Responses of Torus Semicircularis Cells of the Coqui Treefrog to FM Sinusoids
The Puerto Rican treefrog, Eleutherodactylus coqui, is a nocturnal, arboreal amphibian which is found in high densities in the Caribbean National Forest. The advertisement call of the male is made up of a sequence of two notes repeated every 3 to 4s: a constant-frequency (CF) “Co-note” of 1.1kHz lasting about 100ms followed by a more intense frequency-modulated (FM) “Qui-note” sweeping upward from 1.8 to 2.1kHz in 170ms (Narins and Capranica, 1976; Narins and Hurley, 1982). Eleutherodactylus portoricensis and E.antillensis are sympatric treefrog species with calls which resemble that of E.coqui in structure, but which differ in their note frequencies, durations and repetition rates. Behavioral studies with E.coqui have shown that the Co-note is used during male-male territorial interactions, whereas the Qui-note is attractive to females (Narins and Capranica, 1976; 1978) and may play a role in the aggressive response given by a male on a nest or retreat site (D. Townsend, pers. comm.). The function of the individual call notes of the advertisement calls of E.portoricensis and E.antillensis is unknown, but preliminary evidence suggests that the call plays a different role in these closely related species (P.M. Narins et al., in prep.).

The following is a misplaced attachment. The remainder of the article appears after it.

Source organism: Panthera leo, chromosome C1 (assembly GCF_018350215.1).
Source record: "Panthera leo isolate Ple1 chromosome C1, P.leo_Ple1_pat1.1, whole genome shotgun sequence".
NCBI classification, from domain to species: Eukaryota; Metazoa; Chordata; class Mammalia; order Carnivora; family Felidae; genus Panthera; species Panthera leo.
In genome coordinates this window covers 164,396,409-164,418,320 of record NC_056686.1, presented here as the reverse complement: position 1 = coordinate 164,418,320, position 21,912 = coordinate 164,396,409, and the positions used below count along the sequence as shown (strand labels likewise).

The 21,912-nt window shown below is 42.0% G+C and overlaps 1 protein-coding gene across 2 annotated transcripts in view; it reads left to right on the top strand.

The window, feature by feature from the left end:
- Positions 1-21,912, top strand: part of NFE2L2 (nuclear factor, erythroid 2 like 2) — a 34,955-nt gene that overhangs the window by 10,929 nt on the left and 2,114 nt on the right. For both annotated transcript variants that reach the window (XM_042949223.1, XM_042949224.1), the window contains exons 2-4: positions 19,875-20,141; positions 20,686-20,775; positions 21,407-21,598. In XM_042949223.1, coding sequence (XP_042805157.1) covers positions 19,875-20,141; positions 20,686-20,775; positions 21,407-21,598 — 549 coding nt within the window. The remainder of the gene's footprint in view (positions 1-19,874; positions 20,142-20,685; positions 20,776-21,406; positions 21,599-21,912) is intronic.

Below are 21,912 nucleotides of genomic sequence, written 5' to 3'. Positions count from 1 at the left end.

KeywordsFiring Pattern Tuning Curve Advertisement Call Leopard Frog Torus Semicircularis
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